The Energy Department's safety plan for handling containers of radioactive waste before they are buried at the proposed Yucca Mountain dump has become a "fool's errand," according to a major nuclear equipment supplier.
Under current plans, the casks of nuclear waste material awaiting burial at Yucca Mountain could be sent into a "chaotic melee of bouncing and rolling juggernauts" in an earthquake, according to Holtec International, one of the nation's largest manufacturers of nuclear waste storage systems.
The blistering critique of safety standards is in a newsletter that Holtec sent last week to its customers and suppliers, warning that the project has become a "doomed undertaking." Holtec supplies storage casks to power plants around the country.
Nevada officials say the harsh comments deepen their concerns about the site of the repository.
"It shows a lack of attention to safety," Robert Loux, executive director of the Nevada Agency for Nuclear Projects, said Thursday.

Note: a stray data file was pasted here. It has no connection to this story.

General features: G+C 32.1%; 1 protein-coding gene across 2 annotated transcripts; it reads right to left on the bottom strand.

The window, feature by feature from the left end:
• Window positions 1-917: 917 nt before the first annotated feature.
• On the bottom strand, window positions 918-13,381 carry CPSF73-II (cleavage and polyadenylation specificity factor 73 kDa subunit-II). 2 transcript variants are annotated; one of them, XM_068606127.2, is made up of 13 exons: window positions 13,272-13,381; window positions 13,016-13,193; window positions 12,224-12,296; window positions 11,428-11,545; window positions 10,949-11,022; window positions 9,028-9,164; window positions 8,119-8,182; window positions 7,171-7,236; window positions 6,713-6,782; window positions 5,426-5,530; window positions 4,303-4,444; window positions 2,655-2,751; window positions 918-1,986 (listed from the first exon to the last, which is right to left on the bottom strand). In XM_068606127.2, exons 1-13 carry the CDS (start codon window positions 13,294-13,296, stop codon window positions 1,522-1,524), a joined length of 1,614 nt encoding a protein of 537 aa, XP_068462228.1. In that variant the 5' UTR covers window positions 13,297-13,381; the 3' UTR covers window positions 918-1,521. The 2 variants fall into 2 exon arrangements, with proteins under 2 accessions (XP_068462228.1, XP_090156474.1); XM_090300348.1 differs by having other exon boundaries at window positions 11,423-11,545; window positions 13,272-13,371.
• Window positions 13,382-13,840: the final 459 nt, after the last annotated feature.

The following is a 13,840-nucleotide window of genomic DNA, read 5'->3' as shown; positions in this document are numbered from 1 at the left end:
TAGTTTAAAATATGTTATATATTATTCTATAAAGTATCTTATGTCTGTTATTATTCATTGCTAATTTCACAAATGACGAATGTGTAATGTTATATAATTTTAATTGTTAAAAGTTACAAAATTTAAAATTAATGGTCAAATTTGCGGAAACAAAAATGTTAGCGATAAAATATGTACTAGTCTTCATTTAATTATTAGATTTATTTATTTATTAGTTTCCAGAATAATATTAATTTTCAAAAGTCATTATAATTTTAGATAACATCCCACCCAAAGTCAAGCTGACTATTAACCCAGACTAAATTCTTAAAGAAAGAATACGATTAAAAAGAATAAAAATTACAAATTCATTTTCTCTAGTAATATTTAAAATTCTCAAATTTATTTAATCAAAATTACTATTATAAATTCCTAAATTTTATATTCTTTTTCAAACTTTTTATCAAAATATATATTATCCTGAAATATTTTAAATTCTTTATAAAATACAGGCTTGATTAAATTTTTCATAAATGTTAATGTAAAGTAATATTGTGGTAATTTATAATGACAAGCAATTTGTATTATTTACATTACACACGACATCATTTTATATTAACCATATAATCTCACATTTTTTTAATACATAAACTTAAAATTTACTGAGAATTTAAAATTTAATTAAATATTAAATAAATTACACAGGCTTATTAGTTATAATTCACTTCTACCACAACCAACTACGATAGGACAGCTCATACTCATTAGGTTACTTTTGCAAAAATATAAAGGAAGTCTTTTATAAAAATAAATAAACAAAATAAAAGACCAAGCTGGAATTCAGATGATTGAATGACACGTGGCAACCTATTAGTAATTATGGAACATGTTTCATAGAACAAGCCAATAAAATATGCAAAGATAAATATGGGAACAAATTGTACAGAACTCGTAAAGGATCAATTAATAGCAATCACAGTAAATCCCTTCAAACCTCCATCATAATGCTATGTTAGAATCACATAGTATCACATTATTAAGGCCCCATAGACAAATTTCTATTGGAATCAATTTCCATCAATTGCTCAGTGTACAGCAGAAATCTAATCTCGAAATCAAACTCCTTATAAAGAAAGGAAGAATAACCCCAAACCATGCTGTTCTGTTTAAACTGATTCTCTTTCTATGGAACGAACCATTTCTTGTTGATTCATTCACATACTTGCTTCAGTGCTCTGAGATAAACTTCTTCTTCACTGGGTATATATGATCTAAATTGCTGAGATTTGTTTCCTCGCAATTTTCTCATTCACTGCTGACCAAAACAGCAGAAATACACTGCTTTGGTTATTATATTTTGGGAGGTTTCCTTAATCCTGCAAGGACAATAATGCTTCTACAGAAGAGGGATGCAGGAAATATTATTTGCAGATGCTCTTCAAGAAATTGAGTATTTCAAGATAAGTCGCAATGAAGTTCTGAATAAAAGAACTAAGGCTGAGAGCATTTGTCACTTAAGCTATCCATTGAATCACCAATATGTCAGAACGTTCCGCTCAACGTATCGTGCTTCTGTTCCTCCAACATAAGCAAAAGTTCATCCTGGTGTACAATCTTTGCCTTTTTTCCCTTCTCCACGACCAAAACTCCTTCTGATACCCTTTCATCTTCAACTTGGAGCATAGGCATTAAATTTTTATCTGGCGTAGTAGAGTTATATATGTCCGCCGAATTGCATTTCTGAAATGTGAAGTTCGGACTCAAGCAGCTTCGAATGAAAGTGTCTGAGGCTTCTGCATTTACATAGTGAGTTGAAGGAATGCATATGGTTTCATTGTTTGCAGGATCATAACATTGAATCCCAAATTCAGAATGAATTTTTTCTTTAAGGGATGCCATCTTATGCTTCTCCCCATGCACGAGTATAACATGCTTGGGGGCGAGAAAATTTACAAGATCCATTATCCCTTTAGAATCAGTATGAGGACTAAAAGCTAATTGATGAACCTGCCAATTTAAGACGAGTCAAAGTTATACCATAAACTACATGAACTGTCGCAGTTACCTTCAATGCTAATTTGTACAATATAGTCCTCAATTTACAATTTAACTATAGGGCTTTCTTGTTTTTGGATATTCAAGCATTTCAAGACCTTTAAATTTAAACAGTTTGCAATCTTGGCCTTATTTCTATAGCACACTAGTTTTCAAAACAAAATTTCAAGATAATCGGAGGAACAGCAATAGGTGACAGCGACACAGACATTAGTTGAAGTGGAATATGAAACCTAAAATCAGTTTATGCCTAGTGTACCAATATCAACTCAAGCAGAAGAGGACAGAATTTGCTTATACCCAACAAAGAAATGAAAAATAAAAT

An Energy Department spokesman said he had not seen Holtec's critique and had no immediate response. The agency applied Tuesday for a license to build the facility, calling for 70,000 metric tons of waste eventually to be sent by truck and rail to the mountain.
Once the waste arrived, it would have to cool down -- for years in some cases -- before being placed in deep tunnels. Joy Russell, Holtec's sales and marketing manager, said the Energy Department wanted the material to cool down in casks without adequate seismic anchors or other restraints.
In May, the government rejected a proposal from Holtec for a temporary underground storage system that the company says would maintain safety in the event of earthquakes and airplane crashes. It instead chose two lower bidders who proposed unanchored systems, Russell said.
The company intends to develop the below-ground storage system at its own cost.
The government expects Yucca Mountain to experience earthquakes that produce ground movement comparable to a magnitude 6.5. In such a quake, "pigs will fly before the cask[s] will stay put," the newsletter said.